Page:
Decision on Jerusalem united us all: Presidential spokesperson

Decision on Jerusalem united us all: Presidential spokesperson

İpek Özbey - ANKARA
Decision on Jerusalem united us all: Presidential spokesperson

United States President Donald Trump had miscalculated the reactions he would receive when he had declared Jerusalem the capital of Israel, by expecting the reaction from the Islamic world to be low-profile due to the conflicts in the region. On the contrary, his move has united both the Islamic world and political parties in Turkey, said presidential spokesperson İbrahim Kalın.

In an interview with daily Hürriyet published on Dec. 25, Kalın elaborated on Trump’s motivation for taking such a controversial decision on the holy city that lies in the heart of the Palestinian-Israeli dispute.

He noted there are actually two dimensions of Trump’s decision, one is a choice made for his election campaign in terms of domestic politics. Trump had believed he would meet his election pledge and the global reaction would only be short term, according to Kalın.

“I think it was a major miscalculation. They might have fallen into the expectation that the Islamic world would not display strong unity because of conflicts with Saudi Arabia, sectarian tensions, ongoing civil wars and terrorism. But see, Jerusalem has united all of us,” the spokesperson stated.

The case has also united Turkish politics. “Four parliamentary parties in the parliament have signed the same declaration, along with disputed countries, such as Iran and Saudi Arabia,” he said.

Christians in Europe, Africa, the Vatican and the Middle East had all been in consensus, Kalın noted.

Elaborating on critics against the Turkish government over claims that Turkey has been shifting its axis from West to East and that it would eventually lose all its past achievements, Kalın rejected old-school terminology in defining international relations.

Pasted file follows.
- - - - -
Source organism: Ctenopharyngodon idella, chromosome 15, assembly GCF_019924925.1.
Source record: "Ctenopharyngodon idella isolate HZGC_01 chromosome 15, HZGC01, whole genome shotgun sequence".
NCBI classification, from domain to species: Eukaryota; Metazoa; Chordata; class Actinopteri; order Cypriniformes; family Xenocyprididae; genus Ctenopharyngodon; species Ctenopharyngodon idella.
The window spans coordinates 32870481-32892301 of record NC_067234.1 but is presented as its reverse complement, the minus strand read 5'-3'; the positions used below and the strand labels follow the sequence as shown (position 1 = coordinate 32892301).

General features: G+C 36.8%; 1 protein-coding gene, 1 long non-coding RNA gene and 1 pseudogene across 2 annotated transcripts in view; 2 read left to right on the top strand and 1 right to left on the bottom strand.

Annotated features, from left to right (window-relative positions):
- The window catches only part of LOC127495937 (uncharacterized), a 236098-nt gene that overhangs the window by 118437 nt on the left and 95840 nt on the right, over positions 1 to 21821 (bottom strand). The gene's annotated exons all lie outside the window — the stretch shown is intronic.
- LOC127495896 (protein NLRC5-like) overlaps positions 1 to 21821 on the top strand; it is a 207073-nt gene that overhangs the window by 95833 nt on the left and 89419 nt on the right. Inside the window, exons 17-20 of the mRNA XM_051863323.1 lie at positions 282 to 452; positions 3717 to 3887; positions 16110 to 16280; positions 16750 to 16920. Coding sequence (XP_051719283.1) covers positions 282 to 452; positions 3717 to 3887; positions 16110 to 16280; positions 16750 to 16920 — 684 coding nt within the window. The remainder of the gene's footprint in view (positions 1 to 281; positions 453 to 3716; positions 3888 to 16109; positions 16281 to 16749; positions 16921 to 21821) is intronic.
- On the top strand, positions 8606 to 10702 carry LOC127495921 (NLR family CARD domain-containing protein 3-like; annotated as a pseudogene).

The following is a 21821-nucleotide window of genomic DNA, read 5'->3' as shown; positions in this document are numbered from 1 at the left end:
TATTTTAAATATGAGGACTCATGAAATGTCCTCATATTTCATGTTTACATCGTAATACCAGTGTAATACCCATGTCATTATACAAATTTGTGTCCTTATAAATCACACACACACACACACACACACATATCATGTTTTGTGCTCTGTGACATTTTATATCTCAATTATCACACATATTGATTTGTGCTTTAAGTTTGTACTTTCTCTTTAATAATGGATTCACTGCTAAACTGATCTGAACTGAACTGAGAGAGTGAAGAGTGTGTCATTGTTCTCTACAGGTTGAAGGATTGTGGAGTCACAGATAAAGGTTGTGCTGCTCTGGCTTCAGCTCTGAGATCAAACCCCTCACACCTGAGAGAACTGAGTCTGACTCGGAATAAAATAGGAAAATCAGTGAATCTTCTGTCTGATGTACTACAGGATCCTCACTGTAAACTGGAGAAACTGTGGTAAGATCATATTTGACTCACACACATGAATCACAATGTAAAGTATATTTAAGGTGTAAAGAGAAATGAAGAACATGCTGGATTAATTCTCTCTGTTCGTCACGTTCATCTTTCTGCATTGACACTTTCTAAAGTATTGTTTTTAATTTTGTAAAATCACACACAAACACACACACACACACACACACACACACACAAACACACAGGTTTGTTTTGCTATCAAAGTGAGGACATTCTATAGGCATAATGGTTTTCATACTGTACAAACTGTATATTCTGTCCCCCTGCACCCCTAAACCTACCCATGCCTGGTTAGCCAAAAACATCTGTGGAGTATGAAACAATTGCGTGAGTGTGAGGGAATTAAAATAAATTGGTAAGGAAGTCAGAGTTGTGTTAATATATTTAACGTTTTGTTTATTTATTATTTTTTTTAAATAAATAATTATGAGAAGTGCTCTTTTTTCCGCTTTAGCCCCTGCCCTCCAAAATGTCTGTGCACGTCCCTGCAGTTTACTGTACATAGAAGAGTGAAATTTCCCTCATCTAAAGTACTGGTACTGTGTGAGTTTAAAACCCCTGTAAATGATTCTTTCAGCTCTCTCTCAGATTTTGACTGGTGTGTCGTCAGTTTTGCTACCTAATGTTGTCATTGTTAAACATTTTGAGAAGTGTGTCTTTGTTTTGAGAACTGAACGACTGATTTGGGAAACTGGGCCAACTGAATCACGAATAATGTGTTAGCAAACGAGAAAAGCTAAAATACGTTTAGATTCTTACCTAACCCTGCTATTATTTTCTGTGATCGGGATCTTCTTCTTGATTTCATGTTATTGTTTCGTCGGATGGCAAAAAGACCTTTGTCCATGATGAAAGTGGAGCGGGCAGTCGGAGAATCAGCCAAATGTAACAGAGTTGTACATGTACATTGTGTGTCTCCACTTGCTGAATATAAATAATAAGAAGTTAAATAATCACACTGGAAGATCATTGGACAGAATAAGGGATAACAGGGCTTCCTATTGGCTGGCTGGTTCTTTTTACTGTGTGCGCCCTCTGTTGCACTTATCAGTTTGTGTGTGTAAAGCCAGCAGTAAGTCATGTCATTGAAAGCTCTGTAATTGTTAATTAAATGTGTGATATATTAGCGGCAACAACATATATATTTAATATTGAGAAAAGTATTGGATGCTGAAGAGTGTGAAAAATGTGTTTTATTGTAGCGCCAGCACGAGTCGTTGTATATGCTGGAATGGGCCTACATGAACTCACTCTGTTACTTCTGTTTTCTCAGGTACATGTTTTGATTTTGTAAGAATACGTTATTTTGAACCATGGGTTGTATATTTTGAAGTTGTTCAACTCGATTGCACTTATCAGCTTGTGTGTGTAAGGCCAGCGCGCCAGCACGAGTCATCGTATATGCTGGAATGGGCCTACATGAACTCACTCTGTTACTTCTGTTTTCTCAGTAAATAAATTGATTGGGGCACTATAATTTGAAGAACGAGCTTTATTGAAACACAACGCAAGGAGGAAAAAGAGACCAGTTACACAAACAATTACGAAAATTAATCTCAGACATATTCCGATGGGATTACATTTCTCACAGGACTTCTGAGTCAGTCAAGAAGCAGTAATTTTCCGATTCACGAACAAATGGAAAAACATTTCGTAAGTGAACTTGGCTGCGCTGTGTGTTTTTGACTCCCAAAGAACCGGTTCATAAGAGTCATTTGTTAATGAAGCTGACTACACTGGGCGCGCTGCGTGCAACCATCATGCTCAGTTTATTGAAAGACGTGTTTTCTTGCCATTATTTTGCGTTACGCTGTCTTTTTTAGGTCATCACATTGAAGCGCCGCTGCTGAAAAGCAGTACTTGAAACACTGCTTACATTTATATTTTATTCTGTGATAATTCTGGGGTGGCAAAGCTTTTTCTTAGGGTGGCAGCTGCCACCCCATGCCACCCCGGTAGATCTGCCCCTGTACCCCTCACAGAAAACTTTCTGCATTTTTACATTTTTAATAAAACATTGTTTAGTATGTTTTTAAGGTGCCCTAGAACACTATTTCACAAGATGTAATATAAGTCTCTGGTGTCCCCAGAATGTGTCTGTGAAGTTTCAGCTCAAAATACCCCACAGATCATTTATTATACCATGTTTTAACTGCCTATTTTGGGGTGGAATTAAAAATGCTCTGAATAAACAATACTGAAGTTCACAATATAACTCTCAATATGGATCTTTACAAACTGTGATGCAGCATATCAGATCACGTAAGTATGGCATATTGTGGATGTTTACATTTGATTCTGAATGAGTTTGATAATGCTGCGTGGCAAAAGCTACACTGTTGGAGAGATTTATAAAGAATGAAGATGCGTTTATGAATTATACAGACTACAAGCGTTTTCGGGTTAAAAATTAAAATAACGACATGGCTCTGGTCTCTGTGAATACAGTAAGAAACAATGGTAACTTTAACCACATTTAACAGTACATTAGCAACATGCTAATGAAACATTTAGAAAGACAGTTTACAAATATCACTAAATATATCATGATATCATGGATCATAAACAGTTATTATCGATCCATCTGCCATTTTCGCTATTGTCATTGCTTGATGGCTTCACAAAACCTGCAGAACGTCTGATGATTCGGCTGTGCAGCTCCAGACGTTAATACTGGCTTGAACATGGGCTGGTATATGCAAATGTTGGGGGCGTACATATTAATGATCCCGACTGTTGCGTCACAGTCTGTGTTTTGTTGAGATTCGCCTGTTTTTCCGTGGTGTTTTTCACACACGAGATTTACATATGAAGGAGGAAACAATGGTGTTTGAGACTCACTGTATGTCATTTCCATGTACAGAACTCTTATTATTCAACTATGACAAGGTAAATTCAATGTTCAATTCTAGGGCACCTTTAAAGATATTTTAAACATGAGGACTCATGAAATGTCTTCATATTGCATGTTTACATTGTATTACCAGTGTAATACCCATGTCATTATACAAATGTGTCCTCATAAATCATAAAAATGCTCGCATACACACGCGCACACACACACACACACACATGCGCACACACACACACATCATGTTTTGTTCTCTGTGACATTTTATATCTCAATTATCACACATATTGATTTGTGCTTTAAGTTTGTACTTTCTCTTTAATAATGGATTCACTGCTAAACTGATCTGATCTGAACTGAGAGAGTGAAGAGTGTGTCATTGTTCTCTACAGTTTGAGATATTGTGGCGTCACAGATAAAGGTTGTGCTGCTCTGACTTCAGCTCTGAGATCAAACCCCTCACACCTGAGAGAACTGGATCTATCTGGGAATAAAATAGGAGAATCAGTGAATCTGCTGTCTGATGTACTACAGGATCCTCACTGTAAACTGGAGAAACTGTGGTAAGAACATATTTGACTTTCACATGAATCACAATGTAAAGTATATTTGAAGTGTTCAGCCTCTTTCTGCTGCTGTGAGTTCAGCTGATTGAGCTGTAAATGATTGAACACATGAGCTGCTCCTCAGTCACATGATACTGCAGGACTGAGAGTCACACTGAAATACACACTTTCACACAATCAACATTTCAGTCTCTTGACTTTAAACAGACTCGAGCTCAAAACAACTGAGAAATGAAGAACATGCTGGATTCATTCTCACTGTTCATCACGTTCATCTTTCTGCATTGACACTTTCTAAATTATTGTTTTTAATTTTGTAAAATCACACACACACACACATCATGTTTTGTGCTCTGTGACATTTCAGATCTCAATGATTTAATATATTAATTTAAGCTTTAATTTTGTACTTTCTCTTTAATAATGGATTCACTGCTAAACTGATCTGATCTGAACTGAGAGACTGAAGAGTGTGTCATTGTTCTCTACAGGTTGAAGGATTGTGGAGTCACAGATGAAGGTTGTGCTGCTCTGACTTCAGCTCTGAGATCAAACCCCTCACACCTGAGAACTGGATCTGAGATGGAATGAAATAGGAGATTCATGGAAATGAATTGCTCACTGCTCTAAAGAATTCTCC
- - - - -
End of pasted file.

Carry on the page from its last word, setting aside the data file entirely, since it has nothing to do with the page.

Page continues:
“We cannot talk in terms of an absolute sense of relations, such as Western Bloc, Eastern Bloc or northern bloc, in an age when globalization is fluidized and has made all these rigid categories transitional,” Kalın said.

Relationships are much more intertwined at this time, he said. One cannot think that Turkey would incarcerate itself into a single camp, Kalın said, noting that Turkey is capable of having good relations with Europe and can also reach the Caucuses, North Africa, the Middle East and Russia via the Black Sea, while being a Mediterranean country at the same time.

“Now, Turkey tries to act from a 360-degree perspective in foreign policy. We do not consider it a zero-sum [strategy],” he stated, stressing that the country will not move away from Europe while having ties with the Middle East and the same applies to having relations with Russia, but not moving away from the U.S.

Kalın pointed out France for having close ties to the Middle East. “Nobody questions France for shifting its axis,” he said.

“The United Kingdom has a very good relationship with the Gulf countries. Nobody has criticized the U.K. on this. The U.S. is the same. But whenever Turkey boosts its efficiency in the Middle East, it is blamed for having a shift in its axis,” Kalın stated.

Turkey needs to maintain a good relationship with Russia and the Middle East while also having ties with Europe in regards to its national and security interests, the spokesperson said.